What to Crochet for Charity
The most impressive characteristic I have observed in crocheters is their charitable nature. There is always an in-progress project in their craft basket for a sick neighbor, a relative that needs a little lift, a friend, or a charitable organization.
Crocheting for charity seemed to me, at first, an overwhelming endeavor. There were so many charities, so many possible projects to make. I was happy to know I wasn't the only one who felt this way. Betsy Greer talks about how she felt the same overwhelming feelings.
Hats Off to Craftivism
I thought about all the items I could craft and who could use them. I was struck by just how long both lists became. There is always going to be someone shivering who needs a sweater or a hat, a child who wants a blanket, an ill person wishing for the beauty and comfort of a shawl. The need is endless. What initially seemed daunting and overwhelming became instead a bevy of opportunities to help through the power of craft.
Crocheting an item for donation brings up several questions. What kind of yarn do I use? Do I make something lacy or rugged? Should I use bright pink for its cheer, or tan, which goes with everything?
Begin by consulting the guidelines of the individual hospital, charity, home, or organization. Some are specific about using nonwool, washable items, others need wool only, and some just welcome a handmade donation, period. Then you need to decide whether to buy new yarn or use something from your stash. This question may be primarily about personal economics, as everyone has different price points.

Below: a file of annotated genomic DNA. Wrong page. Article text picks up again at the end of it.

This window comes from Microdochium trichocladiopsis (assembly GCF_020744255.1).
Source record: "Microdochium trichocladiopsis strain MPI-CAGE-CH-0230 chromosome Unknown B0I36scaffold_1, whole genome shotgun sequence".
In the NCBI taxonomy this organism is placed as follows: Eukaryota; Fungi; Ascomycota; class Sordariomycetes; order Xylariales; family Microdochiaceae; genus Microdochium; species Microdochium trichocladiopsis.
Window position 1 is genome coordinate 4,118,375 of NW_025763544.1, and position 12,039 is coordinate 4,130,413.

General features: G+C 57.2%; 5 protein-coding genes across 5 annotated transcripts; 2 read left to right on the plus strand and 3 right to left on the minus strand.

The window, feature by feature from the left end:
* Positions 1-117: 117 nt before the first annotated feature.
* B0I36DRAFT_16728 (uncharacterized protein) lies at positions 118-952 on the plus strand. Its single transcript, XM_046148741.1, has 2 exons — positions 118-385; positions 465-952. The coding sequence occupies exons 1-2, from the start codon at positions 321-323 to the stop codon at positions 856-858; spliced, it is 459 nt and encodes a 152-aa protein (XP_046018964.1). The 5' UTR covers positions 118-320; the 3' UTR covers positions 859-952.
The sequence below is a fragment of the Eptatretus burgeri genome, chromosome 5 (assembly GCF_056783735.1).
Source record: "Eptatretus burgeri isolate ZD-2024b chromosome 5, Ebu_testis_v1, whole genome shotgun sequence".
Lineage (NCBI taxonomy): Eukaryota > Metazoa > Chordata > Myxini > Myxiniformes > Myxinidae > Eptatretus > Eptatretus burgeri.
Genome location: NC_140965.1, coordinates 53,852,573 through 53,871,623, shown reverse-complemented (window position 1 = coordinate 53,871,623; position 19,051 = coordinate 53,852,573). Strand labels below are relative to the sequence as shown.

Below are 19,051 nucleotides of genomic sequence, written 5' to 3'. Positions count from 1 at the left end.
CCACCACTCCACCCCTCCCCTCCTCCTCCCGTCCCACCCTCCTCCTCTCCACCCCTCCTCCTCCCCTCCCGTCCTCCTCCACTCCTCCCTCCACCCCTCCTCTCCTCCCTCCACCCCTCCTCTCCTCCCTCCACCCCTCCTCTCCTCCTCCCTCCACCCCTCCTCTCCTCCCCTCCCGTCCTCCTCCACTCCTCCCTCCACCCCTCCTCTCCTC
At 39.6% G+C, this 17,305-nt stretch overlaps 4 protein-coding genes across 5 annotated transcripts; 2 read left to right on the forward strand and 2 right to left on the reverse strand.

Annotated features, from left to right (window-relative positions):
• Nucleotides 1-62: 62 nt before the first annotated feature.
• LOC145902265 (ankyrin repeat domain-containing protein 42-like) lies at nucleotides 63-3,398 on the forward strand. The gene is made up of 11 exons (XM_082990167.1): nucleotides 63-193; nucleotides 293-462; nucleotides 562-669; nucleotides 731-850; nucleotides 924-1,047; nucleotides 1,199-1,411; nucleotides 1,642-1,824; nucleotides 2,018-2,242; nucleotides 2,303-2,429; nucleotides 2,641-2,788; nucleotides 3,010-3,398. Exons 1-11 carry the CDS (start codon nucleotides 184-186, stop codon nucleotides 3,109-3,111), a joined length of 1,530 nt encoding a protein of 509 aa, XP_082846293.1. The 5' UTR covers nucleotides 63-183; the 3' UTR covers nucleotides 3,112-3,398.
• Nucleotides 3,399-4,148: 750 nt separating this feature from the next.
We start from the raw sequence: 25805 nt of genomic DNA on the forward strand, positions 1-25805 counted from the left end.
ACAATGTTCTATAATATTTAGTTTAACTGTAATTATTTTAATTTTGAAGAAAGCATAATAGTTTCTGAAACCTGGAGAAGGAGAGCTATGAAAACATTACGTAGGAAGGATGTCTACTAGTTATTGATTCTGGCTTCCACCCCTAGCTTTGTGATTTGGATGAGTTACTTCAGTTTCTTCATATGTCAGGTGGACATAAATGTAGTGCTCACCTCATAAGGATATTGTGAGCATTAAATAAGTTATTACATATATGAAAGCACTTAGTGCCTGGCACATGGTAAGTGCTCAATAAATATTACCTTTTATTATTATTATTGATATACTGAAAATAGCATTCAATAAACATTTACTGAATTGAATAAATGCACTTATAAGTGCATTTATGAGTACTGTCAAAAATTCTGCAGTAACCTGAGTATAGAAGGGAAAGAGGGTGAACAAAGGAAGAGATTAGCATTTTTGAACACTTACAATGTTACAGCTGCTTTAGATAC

Yes, charitable crochet is great for using up odd bits from your stash. But there is also a case to be made for making something lovely and expensive. Just because it's going to be worn by a stranger instead of a friend or relative, should it be less special? Think of the recipient as a friend you may never meet.
Consider, too, who will receive the item. A newborn baby? Perhaps something washable will ease a new mother's mind. Someone homeless? A more rugged, densely crocheted wool will keep in the heat better.
— Hats Off to Craftivism by Betsy Greer (Interweave Crochet Fall 2009)
I still have a list of more charities to crochet for than I will ever find time, but I no longer feel overwhelmed. Instead I leaf through each new issue of Interweave Crochet with excitement, adding hats, scarves, shawls, and afghans to my list of projects to make and donate. I will never be able to make them all, but each finished project makes a difference, and that's what matters.
Subscribe to Interweave Crochet today and start your own collection of quick innovative projects, perfect for charitable giving.
P.S. What is your favorite charity?